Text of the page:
"When I made my first sock painting, I had the following revelation: "As I stare at this painting, it stares back at me, and as I stand here in my two socks, so does the painting hang there in its many socks. That seemed absolutely absurd, and therein somehow startlingly profound." Aaron Johnson, August 2013.

I 1955 skabte Robert Rauschenberg værket 'Bed', det første af hans "Combines". En serie af maleri lærreder hvorpå kunstneren påsatte fundne objekter, såsom dæk eller gamle møbler. Med 'Bed' tog Rauschenberg sin gamle pude, lagen samt sengetæppe og bemalede disse helt Jackson Pollocksk. Rauschenberg har sagt følgende: "Maleri relaterer til både kunst og liv ... og jeg forsøger at agere i feltet mellem de to. Værket 'Bed', som Rauschenberg hængte direkte på væggen, som et maleri, er et netop et værk, der befinder sig i feltet mellem kunst og liv og kan ses som en intim form for selvportræt af kunstneren.

Aaron Johnsons nye serie af malerier trækker tråde til Rauschenberg, da de også befinder sig i feltet mellem kunst og liv. Dog ikke som selvportrætter, men som portrætter af mennesker fra hele kloden og kan derfor beskrives som "kollektiv bevidstheds transmittere" ifølge Johnson. Til at skabe disse nye værker har Johnson indsamlet tusindvis af sokker gennem udveksling : kunstneren har gennem de sociale medier opfordret til at modtage sokker til gengæld mod at modtage en tegning fra ham. Han har derefter sendt tegninger til de hundredvis af sokke donorer der har bidraget til hans kunstneriske mission. Sokkerne er artefakter fra rejser, skridt der er taget og stier der er betrådt. Med Johnsons ord spiller sokkerne rollen som talisman, et magisk objekt, da der indlejret i hver sok er lidt af den åndelige DNA fra den tidligere ejermand/dame og ånden af skridt der er taget af et væld af fødder.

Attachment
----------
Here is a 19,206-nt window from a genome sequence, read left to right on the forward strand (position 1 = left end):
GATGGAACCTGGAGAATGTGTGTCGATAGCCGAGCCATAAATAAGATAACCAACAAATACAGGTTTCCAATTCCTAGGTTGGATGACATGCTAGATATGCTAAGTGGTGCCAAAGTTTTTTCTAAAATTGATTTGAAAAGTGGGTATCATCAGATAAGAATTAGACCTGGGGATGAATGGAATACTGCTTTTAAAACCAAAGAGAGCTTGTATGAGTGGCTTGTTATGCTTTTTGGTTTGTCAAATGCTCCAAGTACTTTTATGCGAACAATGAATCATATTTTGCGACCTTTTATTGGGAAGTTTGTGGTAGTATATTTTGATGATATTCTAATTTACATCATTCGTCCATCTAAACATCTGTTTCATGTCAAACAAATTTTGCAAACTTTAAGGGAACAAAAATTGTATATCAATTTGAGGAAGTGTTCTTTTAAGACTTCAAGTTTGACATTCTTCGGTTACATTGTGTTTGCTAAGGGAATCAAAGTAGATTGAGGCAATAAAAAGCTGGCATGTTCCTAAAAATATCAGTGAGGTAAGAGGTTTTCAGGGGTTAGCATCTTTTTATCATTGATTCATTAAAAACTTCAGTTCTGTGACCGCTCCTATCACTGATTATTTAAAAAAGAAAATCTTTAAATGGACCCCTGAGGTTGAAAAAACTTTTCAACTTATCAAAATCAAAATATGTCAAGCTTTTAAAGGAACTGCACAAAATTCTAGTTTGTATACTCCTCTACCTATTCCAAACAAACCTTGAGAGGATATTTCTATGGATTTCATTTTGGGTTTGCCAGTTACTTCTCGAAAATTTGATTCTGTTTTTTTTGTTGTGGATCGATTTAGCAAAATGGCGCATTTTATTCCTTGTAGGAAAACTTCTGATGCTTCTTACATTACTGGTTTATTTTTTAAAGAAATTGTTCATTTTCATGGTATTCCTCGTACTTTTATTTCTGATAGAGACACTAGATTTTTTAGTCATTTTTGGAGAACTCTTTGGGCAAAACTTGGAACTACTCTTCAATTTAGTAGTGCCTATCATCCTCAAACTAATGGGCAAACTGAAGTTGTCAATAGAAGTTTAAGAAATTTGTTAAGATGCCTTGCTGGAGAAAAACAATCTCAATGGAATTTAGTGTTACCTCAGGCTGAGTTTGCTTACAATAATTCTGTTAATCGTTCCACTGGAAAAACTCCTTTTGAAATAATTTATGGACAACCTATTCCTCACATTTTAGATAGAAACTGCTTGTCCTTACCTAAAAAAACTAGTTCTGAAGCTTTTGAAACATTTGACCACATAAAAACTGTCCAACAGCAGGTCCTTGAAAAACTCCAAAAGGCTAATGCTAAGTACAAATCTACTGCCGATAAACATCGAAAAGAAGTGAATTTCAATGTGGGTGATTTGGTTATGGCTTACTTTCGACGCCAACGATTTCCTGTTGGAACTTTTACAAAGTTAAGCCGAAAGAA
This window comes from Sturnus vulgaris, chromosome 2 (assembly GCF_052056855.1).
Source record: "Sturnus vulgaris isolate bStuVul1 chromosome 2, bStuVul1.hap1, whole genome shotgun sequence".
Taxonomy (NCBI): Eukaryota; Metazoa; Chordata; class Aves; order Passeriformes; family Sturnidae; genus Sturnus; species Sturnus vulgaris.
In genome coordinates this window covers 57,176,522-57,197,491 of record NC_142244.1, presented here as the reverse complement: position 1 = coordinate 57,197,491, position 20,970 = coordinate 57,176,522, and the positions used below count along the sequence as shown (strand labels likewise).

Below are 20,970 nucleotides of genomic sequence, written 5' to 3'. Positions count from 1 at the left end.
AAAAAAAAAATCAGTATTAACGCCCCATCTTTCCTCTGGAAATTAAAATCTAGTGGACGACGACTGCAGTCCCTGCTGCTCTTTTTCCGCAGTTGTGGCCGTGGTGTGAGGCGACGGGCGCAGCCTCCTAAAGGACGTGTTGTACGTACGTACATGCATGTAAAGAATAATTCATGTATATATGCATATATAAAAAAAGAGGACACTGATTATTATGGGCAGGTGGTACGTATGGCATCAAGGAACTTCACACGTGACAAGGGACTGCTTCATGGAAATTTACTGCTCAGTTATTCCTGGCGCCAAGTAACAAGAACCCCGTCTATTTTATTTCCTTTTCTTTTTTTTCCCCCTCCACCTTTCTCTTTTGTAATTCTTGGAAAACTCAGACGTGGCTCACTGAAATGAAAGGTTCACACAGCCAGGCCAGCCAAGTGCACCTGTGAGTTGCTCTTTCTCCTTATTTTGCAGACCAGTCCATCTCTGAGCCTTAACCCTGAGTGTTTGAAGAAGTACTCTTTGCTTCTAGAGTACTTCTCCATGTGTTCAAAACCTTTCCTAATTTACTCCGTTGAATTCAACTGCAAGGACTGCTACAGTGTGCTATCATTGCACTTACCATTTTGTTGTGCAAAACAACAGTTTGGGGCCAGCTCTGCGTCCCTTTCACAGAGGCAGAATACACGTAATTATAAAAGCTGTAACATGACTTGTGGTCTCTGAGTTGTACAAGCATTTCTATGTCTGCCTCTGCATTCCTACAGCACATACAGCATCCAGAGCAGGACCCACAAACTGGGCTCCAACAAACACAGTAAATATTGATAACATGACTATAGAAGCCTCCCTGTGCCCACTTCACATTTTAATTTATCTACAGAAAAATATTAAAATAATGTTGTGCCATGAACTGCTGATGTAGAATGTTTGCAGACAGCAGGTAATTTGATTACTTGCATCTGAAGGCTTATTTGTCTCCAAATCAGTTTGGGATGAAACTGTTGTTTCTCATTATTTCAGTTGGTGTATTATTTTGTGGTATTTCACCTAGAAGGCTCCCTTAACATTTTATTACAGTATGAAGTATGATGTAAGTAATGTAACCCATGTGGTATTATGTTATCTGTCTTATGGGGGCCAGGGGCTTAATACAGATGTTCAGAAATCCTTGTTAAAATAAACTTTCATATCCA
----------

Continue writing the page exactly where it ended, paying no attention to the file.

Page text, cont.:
Det er efter denne logik at malerierne er blevet til. Maleriernes komposition findes i den kollektive bevidsthed der ifølge kunstneren transmitteres fra sokkernes donorer ind i maleriet, der så til gengæld sender denne bevidsthed tilbage til beskueren. Værkerne kan derfor ses som en udforskning af den transcendentale og transformative kraft kunsten kan indeholde. I Sock Paintings transformerer Johnson den ydmyge, banale og helt almindelige sok til potente malerier, der fungerer som portaler til en åbning af sindet. Aaron Johsons værker har flyttet sig fra tidligere, hvor hans værker handlede om politiske rædsler. Hans nye værker udspringer fra et ønske om en form for transcendens og Johnson søger skønhed gennem vanvid og beskriver derfor hans Sock Paintings som "kollektive bevidstheds transmittere i demokratiets ånd".

De nye malerier består af en impasto af gamle sokker. Værkerne kan ses som en komisk kommentar til fetichisering af den maleriske overflade, da sokken her fungerer som en slags funden penselstrøg, en ready-made maling om man vil. Efter Johnsons indledende absurde og respektløse lyst til at placere en sok i det hellige rum: lærredet, omdannedes Sock Paintings til en legende udforskning af en malerisk galskab. Aaron Johnson leger her med kunstnerens rolle som en visionær galning og i denne serie af malerier har han helt opgivet hans hidtil anerkendte stil for at give plads til at et vulkanudbrud af strømper og maling, der vælder frem i et helt nyt malerisk univers.

I Sock Paintings afmonterer og rekonstruerer Johnson kunstnerens selvopfattelse gennem en radikal malerisk genopfindelse. I værkerne markerer Johnson et seismisk skift fra den komplekse og glatte overflade til et hårdere ekspressionistisk udtryk og en afveksling fra sarte detaljerede noter til aggressive power-akkorder, der slås an i malerierne. Johnsons karakteristiske psykedeliske og groteske tegneserie univers forbliver intakt i de nye malerier. Overfladerne er nu bragt til live som levende kød med sokker placeret og brugt som et hav af afskrællet hud på lærredet.

Tom Hermansen
MA (History of Art)
Art Critic